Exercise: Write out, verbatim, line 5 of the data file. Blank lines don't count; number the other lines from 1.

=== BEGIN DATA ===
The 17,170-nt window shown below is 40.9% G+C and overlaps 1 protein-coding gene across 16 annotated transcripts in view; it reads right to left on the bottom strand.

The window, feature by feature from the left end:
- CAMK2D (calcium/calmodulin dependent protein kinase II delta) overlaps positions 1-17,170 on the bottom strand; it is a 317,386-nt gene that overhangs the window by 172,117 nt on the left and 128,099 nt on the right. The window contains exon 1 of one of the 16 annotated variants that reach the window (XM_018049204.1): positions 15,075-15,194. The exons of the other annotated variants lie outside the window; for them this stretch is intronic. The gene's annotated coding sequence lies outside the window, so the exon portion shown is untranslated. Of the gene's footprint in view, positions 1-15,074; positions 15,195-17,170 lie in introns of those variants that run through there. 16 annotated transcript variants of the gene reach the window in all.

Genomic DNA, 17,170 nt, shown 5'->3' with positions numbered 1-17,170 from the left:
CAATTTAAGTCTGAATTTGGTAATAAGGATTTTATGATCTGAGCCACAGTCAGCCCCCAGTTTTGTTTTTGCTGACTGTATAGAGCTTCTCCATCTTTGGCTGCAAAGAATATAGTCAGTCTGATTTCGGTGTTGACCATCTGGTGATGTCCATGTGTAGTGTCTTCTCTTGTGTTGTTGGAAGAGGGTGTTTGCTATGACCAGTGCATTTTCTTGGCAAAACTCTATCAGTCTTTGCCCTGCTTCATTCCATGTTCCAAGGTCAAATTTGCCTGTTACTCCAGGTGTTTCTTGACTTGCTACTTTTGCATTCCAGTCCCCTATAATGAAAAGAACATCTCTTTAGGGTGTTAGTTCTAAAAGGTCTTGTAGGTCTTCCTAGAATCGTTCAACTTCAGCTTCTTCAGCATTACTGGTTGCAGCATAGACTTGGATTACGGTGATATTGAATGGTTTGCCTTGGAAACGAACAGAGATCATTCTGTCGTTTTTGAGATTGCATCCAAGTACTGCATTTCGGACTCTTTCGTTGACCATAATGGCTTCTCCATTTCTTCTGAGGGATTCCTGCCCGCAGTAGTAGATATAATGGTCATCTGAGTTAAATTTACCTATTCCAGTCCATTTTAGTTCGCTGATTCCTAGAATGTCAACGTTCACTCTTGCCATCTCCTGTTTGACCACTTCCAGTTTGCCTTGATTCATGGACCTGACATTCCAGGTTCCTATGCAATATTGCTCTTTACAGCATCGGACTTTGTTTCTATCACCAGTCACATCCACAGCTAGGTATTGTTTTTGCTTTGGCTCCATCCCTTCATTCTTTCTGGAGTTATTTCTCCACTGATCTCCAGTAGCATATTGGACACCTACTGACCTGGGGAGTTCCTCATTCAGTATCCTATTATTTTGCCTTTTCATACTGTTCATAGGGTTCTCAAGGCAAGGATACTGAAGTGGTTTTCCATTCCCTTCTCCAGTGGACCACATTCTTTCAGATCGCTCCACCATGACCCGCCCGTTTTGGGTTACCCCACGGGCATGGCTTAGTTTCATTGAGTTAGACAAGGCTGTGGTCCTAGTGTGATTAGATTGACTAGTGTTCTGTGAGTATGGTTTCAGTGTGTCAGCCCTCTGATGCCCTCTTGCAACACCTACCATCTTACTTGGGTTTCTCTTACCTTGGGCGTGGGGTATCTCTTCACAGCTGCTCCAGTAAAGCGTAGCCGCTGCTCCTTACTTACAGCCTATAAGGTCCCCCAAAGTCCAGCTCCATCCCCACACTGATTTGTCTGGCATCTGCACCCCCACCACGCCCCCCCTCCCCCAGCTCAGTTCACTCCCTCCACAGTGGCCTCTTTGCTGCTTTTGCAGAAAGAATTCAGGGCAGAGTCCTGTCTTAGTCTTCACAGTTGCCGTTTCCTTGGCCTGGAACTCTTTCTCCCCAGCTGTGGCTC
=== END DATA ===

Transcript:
CAATTTAAGTCTGAATTTGGTAATAAGGATTTTATGATCTGAGCCACAGTCAGCCCCCAGTTTTGTTTTTGCTGACTGTATAGAGCTTCTCCATCTTTGGCTGCAAAGAATATAGTCAGTCTGATTTCGGTGTTGACCATCTGGTGATGTCCATGTGTAGTGTCTTCTCTTGTGTTGTTGGAAGAGGGTGTTTGCTATGACCAGTGCATTTTCTTGGCAAAACTCTATCAGTCTTTGCCCTGCTTCATTCCATGTTCCAAGGTCAAATTTGCCTGTTACTCCAGGTGTTTCTTGACTTGCTACTTTTGCATTCCAGTCCCCTATAATGAAAAGAACATCTCTTTAGGGTGTTAGTTCTAAAAGGTCTTGTAGGTCTTCCTAGAATCGTTCAACTTCAGCTTCTTCAGCATTACTGGTTGCAGCATAGACTTGGATTACGGTGATATTGAATGGTTTGCCTTGGAAACGAACAGAGATCATTCTGTCGTTTTTGAGATTGCATCCAAGTACTGCATTTCGGACTCTTTCGTTGACCATAATGGCTTCTCCATTTCTTCTGAGGGATTCCTGCCCGCAGTAGTAGATATAATGGTCATCTGAGTTAAATTTACCTATTCCAGTCCATTTTAGTTCGCTGATTCCTAGAATGTCAACGTTCACTCTTGCCATCTCCTGTTTGACCACTTCCAGTTTGCCTTGATTCATGGACCTGACATTCCAGGTTCCTATGCAATATTGCTCTTTACAGCATCGGACTTTGTTTCTATCACCAGTCACATCCACAGCTAGGTATTGTTTTTGCTTTGGCTCCATCCCTTCATTCTTTCTGGAGTTATTTCTCCACTGATCTCCAGTAGCATATTGGACACCTACTGACCTGGGGAGTTCCTCATTCAGTATCCTATTATTTTGCCTTTTCATACTGTTCATAGGGTTCTCAAGGCAAGGATACTGAAGTGGTTTTCCATTCCCTTCTCCAGTGGACCACATTCTTTCAGATCGCTCCACCATGACCCGCCCGTTTTGGGTTACCCCACGGGCATGGCTTAGTTTCATTGAGTTAGACAAGGCTGTGGTCCTAGTGTGATTAGATTGACTAGTGTTCTGTGAGTATGGTTTCAGTGTGTCAGCCCTCTGATGCCCTCTTGCAACACCTACCATCTTACTTGGGTTTCTCTTACCTTGGGCGTGGGGTATCTCTTCACAGCTGCTCCAGTAAAGCGTAGCCGCTGCTCCTTACTTACAGCCTATAAGGTCCCCCAAAGTCCAGCTCCATCCCCACACTGATTTGTCTGGCATCTGCACCCCCACCACGCCCCCCCTCCCCCAGCTCAGTTCACTCCCTCCACAGTGGCCTCTTTGCTGCTTTTGCAGAAAGAATTCAGGGCAGAGTCCTGTCTTAGTCTTCACAGTTGCCGTTTCCTTGGCCTGGAACTCTTTCTCCCCAGCTGTGGCTC